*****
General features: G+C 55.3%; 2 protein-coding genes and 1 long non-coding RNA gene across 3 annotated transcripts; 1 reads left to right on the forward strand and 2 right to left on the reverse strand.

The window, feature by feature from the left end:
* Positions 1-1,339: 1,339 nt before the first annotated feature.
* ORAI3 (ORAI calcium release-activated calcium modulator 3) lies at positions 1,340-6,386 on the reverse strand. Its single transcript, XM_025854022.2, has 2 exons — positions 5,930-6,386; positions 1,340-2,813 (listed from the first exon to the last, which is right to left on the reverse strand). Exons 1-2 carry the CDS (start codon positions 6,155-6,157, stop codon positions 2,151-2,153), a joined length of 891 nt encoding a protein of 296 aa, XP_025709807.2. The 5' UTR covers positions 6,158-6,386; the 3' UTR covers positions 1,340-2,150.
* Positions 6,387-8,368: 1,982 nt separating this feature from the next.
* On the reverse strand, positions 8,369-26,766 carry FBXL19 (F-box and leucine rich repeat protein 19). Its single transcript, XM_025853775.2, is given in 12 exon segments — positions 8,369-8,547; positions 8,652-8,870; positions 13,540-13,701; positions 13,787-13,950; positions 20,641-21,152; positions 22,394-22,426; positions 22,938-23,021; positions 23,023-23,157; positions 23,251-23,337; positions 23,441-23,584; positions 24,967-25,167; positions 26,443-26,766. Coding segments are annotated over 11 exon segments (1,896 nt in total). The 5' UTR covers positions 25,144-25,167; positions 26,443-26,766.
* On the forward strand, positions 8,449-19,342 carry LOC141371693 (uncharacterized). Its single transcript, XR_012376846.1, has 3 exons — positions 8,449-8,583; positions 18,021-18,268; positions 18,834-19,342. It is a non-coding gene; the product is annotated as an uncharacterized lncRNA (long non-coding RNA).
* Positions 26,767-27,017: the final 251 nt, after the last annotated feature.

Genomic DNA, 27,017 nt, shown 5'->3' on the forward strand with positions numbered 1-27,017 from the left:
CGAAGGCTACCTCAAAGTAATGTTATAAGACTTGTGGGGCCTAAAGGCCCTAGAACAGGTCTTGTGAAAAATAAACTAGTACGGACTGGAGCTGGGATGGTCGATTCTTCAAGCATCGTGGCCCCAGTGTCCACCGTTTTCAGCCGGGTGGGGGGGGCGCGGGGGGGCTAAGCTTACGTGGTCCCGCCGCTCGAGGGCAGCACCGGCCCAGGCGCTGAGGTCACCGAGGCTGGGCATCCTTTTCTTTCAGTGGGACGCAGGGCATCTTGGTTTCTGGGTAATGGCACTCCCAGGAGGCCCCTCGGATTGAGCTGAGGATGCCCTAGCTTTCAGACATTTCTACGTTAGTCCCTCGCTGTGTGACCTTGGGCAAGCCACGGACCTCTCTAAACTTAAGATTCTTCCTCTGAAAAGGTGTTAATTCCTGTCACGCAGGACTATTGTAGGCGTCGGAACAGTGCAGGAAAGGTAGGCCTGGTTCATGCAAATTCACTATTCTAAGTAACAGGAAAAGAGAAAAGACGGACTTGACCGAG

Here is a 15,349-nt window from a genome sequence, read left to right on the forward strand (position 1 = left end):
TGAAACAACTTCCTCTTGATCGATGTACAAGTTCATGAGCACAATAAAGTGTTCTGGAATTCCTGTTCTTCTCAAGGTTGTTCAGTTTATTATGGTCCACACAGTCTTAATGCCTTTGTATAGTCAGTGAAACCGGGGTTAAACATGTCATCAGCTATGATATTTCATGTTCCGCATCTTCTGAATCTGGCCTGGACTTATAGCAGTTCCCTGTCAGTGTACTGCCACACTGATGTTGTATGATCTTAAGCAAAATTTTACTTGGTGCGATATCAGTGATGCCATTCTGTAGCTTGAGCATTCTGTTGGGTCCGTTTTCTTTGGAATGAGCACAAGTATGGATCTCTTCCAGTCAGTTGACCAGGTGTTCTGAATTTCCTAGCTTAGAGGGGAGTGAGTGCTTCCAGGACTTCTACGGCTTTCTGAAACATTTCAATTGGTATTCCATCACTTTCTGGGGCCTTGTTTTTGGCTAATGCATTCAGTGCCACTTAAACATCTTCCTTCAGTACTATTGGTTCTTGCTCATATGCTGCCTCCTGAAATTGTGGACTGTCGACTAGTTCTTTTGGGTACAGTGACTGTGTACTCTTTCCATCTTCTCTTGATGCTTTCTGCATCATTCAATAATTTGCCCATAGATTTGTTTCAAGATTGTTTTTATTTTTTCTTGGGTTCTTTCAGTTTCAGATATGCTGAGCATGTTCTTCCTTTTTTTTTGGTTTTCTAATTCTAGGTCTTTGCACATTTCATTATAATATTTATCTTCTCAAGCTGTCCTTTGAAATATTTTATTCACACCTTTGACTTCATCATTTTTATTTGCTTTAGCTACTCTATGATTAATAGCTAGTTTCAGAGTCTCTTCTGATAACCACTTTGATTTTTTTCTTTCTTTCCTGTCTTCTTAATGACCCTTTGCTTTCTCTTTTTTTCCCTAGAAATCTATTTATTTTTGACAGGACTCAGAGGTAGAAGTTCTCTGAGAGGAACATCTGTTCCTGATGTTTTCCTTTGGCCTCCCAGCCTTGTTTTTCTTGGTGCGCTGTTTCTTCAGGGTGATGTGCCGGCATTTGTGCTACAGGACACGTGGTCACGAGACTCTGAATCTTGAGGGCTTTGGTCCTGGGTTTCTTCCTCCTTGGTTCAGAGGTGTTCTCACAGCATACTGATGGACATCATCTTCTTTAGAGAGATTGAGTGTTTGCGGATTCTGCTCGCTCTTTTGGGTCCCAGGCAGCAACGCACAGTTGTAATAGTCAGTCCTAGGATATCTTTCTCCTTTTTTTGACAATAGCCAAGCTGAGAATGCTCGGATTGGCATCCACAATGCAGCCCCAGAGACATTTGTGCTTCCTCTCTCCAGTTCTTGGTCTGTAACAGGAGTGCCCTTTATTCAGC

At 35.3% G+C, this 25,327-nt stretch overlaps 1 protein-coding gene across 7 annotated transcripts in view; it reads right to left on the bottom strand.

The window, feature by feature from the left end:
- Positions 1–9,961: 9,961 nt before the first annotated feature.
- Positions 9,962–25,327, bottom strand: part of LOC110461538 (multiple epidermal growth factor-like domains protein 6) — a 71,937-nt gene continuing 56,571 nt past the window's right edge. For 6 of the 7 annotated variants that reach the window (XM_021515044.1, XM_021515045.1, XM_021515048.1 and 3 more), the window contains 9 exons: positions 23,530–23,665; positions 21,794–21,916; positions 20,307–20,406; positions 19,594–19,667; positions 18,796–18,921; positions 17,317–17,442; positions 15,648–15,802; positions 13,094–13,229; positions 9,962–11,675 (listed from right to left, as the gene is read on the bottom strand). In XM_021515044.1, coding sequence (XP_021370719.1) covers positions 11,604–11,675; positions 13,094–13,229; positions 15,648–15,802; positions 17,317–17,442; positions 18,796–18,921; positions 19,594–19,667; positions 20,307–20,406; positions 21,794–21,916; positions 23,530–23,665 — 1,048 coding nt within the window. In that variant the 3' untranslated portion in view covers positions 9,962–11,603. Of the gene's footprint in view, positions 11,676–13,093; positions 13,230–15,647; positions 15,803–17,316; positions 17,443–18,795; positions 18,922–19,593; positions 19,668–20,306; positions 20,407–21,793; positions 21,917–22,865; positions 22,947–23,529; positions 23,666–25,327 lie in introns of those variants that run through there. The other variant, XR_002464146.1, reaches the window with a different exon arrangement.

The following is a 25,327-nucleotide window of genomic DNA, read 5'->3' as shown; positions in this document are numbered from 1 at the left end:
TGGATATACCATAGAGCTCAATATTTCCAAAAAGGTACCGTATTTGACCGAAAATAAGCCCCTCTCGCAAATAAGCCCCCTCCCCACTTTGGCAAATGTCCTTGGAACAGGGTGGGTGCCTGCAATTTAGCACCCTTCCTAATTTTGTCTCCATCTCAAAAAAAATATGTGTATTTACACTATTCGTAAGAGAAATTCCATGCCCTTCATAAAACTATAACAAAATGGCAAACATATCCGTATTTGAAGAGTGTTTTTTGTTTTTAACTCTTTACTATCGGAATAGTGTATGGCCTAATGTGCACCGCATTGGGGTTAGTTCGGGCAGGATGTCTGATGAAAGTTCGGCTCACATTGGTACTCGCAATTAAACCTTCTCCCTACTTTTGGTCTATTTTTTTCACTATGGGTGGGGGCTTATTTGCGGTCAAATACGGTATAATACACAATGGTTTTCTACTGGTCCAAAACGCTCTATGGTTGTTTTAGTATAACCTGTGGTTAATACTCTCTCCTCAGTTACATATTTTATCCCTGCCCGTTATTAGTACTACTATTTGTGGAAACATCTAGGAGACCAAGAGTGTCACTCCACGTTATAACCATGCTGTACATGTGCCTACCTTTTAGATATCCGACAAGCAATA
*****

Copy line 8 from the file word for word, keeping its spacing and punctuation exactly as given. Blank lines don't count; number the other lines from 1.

* Positions 26,767-27,017: the final 251 nt, after the last annotated feature.